1. I would totally have a sit down conversation with her basically stating if this arrangement is going to be able to continue. You can get a better paying job and not have to deal with the pettiness.

  2. I’m in San Diego. Most jobs I’ve had in the past were $25/hour (I’ve had a few that were $20/hour.) One was as high as $35, but it was a special needs job. I have a BS, MA and 24 ECE units and 8 years of teaching/tutoring experience. I think LA pays better than SD so hopefully you’ll have more luck!

  3. Don’t tell her how she’s getting a good deal. I guarantee that won’t go over well. But I would try to get guaranteed hours written down in agreement somewhere. I take it you don’t have a contract?

  4. You’ll be fine lolol. I have mild hearing loss in my left ear (same situation as you), and have been hospitalized six times for schizoaffective disorder. It’s all on my medical exam sheet for nursing school. I’m currently in my second semester of my ADN program and just started at my dream BSN school. The BON doesn’t do physicals, they just want a clean-ish background check, your transcript, and the licensing fee

  5. I have schizoaffective disorder too and have been hospitalized countless times over the years. I’ve been stable for the last 2.5 years though, thankfully. Do you feel that you’re able to handle the stress of nursing school with your diagnosis?

  6. Absolutely! Except for one hiccup when I had to switch antipsychotics (uggggghhhhhh), the stress and my illness have actually been quite manageable. Thanks to years of therapy and building a massive arsenal of DBT skills, I feel like I was actually better prepared for the stress of school than my peers.

  7. That’s so encouraging to hear! You give me hope. Thanks for sharing 😀

  8. I don’t remember much of what they ask…I believe it’s mostly about how your disability affects your work (e.g. what accommodations you need from your employer). My first review was about a year after I got my benefits because I started earning 1100 gross a few months after getting on SSDI.

  9. I have a schizoaffective disorder too. I have earned 1100/month gross and haven't had any issues so far with receiving SSDI. I'm being reviewed right now. When you start working, it will trigger a work review. I passed mine though. I've been working on a semi skilled position (manager) for basically all of the time I've been on disability.

  10. I think you can keep it vague and just say you had health issues that led to you needing to leave your program. Once you get to know a potential partner better and have established trust, then you can go into more specifics. Discerning when to open up about your illness is challenging though and should not be taken lightly.

  11. What?! That’s amazing. I guess I really gotta revise my shopping list.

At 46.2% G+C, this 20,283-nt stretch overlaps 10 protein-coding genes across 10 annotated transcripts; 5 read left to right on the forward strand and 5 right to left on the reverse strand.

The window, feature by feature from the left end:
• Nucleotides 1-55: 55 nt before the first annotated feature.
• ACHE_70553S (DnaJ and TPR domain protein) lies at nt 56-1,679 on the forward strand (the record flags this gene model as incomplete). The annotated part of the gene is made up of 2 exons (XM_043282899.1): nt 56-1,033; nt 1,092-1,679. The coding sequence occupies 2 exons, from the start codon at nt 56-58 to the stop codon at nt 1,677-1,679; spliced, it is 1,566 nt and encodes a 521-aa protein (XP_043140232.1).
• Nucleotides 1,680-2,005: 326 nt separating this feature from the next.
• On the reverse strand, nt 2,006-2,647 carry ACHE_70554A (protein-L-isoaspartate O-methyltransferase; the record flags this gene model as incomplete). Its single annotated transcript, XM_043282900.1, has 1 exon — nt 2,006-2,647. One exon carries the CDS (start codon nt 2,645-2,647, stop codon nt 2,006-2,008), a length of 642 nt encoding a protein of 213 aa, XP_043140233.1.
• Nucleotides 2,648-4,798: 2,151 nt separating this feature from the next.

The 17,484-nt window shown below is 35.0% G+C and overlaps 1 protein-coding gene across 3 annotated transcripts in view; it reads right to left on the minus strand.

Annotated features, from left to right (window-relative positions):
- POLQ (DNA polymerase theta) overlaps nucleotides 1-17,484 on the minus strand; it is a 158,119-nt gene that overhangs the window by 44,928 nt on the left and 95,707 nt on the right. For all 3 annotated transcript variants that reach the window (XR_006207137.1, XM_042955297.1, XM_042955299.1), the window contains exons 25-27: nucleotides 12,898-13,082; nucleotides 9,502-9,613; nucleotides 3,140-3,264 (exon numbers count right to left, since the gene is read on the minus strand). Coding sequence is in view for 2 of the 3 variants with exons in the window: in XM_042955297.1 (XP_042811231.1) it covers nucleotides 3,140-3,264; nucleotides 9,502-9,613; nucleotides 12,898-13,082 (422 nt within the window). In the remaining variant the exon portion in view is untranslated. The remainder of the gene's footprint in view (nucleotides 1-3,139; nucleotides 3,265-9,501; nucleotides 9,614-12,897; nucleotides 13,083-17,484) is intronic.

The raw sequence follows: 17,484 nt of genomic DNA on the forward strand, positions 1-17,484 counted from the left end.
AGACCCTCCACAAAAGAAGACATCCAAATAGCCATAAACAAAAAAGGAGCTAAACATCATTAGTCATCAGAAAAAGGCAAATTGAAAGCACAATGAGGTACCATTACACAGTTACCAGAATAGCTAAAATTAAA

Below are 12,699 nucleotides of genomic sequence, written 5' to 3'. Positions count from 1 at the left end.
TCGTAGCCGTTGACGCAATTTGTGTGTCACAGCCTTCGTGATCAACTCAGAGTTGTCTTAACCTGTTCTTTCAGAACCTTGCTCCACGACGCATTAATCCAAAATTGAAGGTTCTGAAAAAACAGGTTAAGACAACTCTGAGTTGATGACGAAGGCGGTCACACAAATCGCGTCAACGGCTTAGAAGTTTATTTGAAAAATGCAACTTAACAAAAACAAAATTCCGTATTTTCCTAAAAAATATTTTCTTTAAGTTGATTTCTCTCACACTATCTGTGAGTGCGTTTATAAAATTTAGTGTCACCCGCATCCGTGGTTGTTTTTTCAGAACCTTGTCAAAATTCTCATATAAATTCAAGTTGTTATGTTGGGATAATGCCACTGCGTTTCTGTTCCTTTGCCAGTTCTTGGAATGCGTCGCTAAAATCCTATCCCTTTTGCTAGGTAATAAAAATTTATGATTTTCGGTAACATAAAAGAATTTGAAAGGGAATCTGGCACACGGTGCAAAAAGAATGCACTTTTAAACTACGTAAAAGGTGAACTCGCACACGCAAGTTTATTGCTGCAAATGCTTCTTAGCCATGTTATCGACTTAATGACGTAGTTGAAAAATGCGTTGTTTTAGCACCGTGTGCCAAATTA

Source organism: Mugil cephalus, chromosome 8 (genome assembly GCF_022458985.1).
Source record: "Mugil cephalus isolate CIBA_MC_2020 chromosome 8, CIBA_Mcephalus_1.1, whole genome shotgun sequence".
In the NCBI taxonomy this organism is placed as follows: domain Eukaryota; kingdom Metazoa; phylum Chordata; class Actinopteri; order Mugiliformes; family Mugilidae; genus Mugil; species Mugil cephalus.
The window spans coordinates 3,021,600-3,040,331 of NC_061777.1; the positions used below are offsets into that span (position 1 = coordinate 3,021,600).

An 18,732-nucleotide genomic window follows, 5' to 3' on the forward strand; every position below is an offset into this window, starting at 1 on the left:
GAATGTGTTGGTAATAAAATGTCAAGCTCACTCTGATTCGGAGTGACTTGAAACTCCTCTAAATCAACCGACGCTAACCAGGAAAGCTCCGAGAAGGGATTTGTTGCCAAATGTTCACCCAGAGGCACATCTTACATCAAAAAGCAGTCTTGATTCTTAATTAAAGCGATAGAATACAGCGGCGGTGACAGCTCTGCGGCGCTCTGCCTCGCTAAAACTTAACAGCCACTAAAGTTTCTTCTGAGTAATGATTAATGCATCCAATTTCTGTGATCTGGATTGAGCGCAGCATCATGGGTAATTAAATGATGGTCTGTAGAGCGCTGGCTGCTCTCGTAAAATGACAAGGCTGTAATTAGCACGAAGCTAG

12. I work part-time. It's challenging at times but my employer knows about my illness and is super understanding when I need to take time off because of an episode.

  13. Only you can decide if this is the right path for you. I'm working part-time as a nanny while completing a Master's degree, so that's always an option for you too if you do grad school part-time. I get the stigma of being a nanny though. My parents paid for my bachelor's and I think they feel like they wasted their money since I'm not actually using my degree. But the truth is, my degree gets me higher pay as a nanny and allows me to work with better families. Don't worry about what people will think. Do what's right for you.

  14. I just started working with a new family about 2 weeks ago. My 4m has autism and doesn’t always warm up to people quickly but he ran up to me when I came in yesterday and gave me a big hug. MB said we must have bonded because he doesn’t give hugs to just anyone. It warmed my heart 🥰

  15. It's entirely possible to be Christian and have confused, immoral views in certain topics at the same time. It might not be thought through or well informed but it doesn't invalidate you being Christian, broadly speaking.

  16. Absolutely. The fact that some people make political stances in America synonymous with being a true Christian just shows how much we struggle with idolatry. I’m conflicted on this particular issue because I see good points on both sides, but just because I haven’t take a solid stand yet on side or the other doesn’t mean I’m not a Christian. Christians need to practice tolerance toward each other and not be so quick to draw lines in the sand.

  17. Christianity does not have an answer for this however there was a time in American history where this was the norm. Its called Bundling.

  18. I'm a 30F American and live with my parents. Though my parents are from Europe, I wouldn't say that it's a cultural thing as much as it is a pragmatic decision: I'm finishing my master's degree and want to save on rent. My parents and I have a great relationship, they respect my privacy, and I save tons on rent, as I live in an expensive city. I do chores, cook my own meals, come and leave as I please, pay my own bills, and contribute towards rent so I would say I'm pretty independent. I am so grateful that I can live with my family and save up towards a down payment on a house. While I know some men will judge me immediately when they learn about my living situation, the right one will appreciate how responsible it is. With that said, I don't think it's a red flag that he lives at home. But his gaslighting of you and defensiveness is a red flag. I would be hesitant because of that, but that only.